FTC Broadly Issues Notices on Endorsements and Testimonials to National Advertisers, Signaling a New Enforcement Approach

October 14, 2021

On October 13, 2021, the Federal Trade Commission (FTC) announced that it had sent form Notices to over 700 national retailers, ad agencies, consumer product companies, and others across the United States, outlining conduct in endorsements and testimonials that it considers deceptive or misleading. Each Notice – which the FTC calls a “Notice of Penalty Offenses” – does not suggest that the companies have engaged in any unlawful practices, but warns the companies that the misleading use of endorsements or testimonials could lead to large financial penalties.

The Notice outlines guidelines that companies must follow in endorsements and testimonials, and signals priority areas in which the FTC may consider enforcement. It directly impacts how companies should approach social media and other consumer endorsements, among other areas. 

The form Notice lists the following endorsement and testimonial practices that the FTC has determined to violate Section 5 of the FTC Act:

  • Making claims which represent, expressly or by implication, that a third party has endorsed a product or its performance when such third party has not in fact endorsed such product or its performance.
  • Misrepresenting that an endorsement represents the experience, views, or opinions of users or purported users of the product.
  • Misrepresenting an endorser as an actual user, a current user, or a recent user of a product or service.
  • Continuing to advertise an endorsement unless the advertiser has good reason to believe that the endorser continues to subscribe to the views presented in the endorsement.
  • Using testimonials to make unsubstantiated or otherwise deceptive performance claims even if such testimonials are genuine.
  • Failing to disclose a connection between an endorser and the seller of an advertised product or service, if such a connection might materially affect the weight or credibility of the endorsement and if the connection would not be reasonably expected by consumers.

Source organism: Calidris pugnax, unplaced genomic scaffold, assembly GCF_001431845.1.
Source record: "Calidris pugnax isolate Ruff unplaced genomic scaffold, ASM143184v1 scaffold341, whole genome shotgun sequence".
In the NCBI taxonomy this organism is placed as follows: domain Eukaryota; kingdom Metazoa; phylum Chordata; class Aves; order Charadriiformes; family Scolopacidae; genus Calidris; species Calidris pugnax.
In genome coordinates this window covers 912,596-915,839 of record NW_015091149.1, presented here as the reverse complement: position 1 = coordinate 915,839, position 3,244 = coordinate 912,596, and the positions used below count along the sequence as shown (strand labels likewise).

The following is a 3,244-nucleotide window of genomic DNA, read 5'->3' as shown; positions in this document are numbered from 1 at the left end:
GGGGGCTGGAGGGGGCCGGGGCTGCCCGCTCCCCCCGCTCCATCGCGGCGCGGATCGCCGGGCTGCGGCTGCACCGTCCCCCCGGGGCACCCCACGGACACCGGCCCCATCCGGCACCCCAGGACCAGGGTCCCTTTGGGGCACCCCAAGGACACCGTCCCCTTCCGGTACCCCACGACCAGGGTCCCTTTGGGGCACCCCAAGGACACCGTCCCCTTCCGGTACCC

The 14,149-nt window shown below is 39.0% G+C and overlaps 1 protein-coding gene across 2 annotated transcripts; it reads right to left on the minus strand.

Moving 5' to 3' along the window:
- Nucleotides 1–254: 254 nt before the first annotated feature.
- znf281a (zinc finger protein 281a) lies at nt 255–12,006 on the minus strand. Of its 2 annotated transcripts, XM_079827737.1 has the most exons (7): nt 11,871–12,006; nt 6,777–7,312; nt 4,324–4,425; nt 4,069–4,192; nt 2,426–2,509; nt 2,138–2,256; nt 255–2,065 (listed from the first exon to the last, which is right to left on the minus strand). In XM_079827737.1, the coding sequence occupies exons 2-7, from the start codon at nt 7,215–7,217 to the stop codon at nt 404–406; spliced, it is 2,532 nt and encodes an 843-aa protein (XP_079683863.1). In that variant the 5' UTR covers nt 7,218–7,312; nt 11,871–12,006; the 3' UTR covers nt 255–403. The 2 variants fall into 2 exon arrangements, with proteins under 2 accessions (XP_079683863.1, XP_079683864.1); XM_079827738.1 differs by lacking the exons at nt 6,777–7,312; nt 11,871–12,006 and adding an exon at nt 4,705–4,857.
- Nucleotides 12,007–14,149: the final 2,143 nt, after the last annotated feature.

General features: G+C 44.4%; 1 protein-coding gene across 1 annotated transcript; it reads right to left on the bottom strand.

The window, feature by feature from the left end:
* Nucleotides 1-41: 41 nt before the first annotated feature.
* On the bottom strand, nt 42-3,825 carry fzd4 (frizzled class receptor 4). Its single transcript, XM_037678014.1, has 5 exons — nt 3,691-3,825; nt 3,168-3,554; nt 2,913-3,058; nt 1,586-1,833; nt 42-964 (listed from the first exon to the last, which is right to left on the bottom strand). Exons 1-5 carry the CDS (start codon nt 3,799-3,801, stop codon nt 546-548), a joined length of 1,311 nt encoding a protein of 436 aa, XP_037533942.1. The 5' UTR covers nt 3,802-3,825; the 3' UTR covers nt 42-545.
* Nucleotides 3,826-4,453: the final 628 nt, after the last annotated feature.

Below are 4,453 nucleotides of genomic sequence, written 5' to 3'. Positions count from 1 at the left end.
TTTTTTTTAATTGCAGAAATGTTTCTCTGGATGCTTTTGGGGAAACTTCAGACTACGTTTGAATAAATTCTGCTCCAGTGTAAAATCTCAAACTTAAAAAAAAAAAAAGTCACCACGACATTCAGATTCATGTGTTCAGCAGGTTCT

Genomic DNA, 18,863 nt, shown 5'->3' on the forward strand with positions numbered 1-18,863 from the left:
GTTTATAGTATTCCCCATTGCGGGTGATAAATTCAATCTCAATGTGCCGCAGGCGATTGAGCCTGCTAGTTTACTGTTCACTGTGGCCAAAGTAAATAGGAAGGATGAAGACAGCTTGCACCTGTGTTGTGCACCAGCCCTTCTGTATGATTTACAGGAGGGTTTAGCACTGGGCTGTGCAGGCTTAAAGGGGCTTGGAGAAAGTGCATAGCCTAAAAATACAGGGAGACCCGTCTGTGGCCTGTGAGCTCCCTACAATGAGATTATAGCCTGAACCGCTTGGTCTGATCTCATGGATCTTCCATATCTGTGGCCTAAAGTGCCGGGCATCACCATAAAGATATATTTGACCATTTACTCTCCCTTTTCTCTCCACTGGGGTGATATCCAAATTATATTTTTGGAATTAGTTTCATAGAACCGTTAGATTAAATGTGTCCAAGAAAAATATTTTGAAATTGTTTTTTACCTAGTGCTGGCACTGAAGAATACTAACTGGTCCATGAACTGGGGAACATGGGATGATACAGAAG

• Misrepresenting explicitly or implicitly through the use of testimonials that the experience described by endorsers of a product or service represents the typical or ordinary experience of users of the product or service.

In connection with issuing the Notices, the FTC cites its enforcement authority under a part of the FTC Act that has been rarely used in recent years, 15 U.S.C. § 45(m)(1)(B). That Section permits the agency to bring an enforcement action against companies that have actual knowledge that certain acts or practices have been found in administrative proceedings to be deceptive or unfair. Once companies receive the notice, they are deemed by the FTC to have actual knowledge that those practices violate the FTC Act. The FTC has indicated that, if it later finds that the companies engaged in those acts or practices after receiving the notice, then the agency can seek civil monetary penalties against the companies.

The issuance of the Notices represents the FTC’s latest efforts to find ways to seek monetary penalties for FTC Act violations. Earlier this year, the U.S. Supreme Court held that the FTC could not seek monetary relief through one part of the FTC Act (Section 13) that it used in federal court cases. As noted above, the agency is attempting to use another part of the statute, Section 5(m), to seek money for violations, based on a company having received prior notice that certain acts are unlawful. If the FTC finds a violation by a company that receives a notice, it intends to seek penalties, which can be up to $43,792 per violation.

The announcement comes just one week after the FTC sent a Notice of Penalty Offenses to for-profit educational institutions, and the vote to authorize the Notices and their distribution was 5-0. While this use of Penalty Offense Notices is relatively untested and may be subject to challenge in certain cases, companies that received the notice – and others engaged in covered marketing practices – should look closely at the practices that the FTC has outlined.  


Wiley’s FTC Regulation Practice counsels clients on FTC compliance, investigations, enforcement, and rulemaking, and regularly advocates before the agency. Contact the authors for additional information.

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